Creative Research

Creative research is about taking a more creative approach to innovation research in order to address some of the limitations of traditional qualitative research techniques. The limitations include the following points:-

  • Historically, market researchers tried to talk to customers with a direct and rational approach.
  • Market researchers were encouraged to remain detached from the process - in effect, to be a ‘neutral intermediary’.
  • Standard methodologies gave few opportunities to access ‘consumer creativity.’

However, consumer motivations are rarely rational. Consumers are people and they often react emotionally first, and only then think about things. Asking rational questions and looking for rational answers is not a reliable way to uncover customers’ ‘hidden needs’.

It is uncovering the ‘hidden needs’ that is key to the innovation process and ultimately innovation success.

Many purchasing decisions are made through a mixture of thoughts and feelings - or sometimes just feelings. Consumers are complex and are influenced by many different factors at different times. This means that there can be contradictions in what they say and what they do. It also means it can be hard to understand what customers want. However, instead of rejecting this confusion, as innovators, we should embrace it and view it as an opportunity. Confusion can have value for innovation projects.

Bearing this in mind, we suggest that different techniques from standard research methodologies are required to enable the researcher to connect at a deeper level with respondents and to access the deeper level of understanding we need to innovate.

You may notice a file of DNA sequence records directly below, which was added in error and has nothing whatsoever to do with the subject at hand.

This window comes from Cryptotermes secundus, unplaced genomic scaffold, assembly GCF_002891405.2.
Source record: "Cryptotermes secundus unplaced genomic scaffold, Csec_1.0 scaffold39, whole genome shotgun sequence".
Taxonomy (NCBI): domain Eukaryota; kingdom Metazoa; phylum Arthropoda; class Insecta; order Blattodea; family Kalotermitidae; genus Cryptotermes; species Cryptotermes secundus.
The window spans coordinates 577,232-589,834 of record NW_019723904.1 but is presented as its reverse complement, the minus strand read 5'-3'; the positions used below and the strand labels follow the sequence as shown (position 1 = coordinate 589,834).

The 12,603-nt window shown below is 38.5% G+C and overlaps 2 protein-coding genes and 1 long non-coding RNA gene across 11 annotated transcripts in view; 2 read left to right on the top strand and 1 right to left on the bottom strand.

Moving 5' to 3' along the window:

Ultimately, consumers often don’t know in their rational minds what is causing them problems and what kind of new product or new service would solve that problem for them.

The researcher does not know in advance either – so it is not possible to draw up ‘the right’ list of questions before the interview or group. Even the loosest ‘discussion guide’ may be built on a ‘flawed premise’.

We have found that the best research process for product innovation and service innovation is when both the researcher and the respondents ‘go exploring’ together.

Creative techniques are key to doing this.

Why Choose Anatellô For Creative Research?

Our approach to ‘creative research’ means designing research methodologies that provide opportunities for consumers to explore their thoughts and feelings without wholly relying on language.

Our methodologies also move the researcher away from straightforward question and answer formats. This creative approach increases the chance of uncovering customers’ ‘hidden needs.’

Creative Research: Problem Definition.

In creative research, ‘problem definition’ is important. We need to spend our time on the right problem.

We will work with you to explore different ways to express your research problem, this will ensure that you get high quality information for your research budget.

Creative Research: Methodology.

We will design a research methodology that suits your research problem. This is true for recruitment of respondents as much as it is for the research dialogue.

We may include NLP techniques, ethnographic market research, projective techniques, and techniques including analogy and metaphor. Furthermore, within these general approaches there are a wide range of specific creative research techniques that we are continually developing to help us and the respondents understand their thoughts, feelings and actions more cogently.

In this way, by choosing Anatellô you will benefit from a research methodology that provides the best chance of getting high quality information about your market.

Creative Research: Reporting.

When we report our findings back to you we also take a creative approach.

We prefer to hold a creative research workshop session rather than give a formal presentation. Such sessions can be likened to a team session on a jigsaw puzzle.

We prefer not to present a report from the ‘journey of exploration’ that the respondents and the researcher have taken. Rather, we see reporting as an opportunity to bring the new knowledge back to our client’s organisation and see how it fits together with what different people in the client team already know. It’s about making new connections and starting the process to develop customer insight.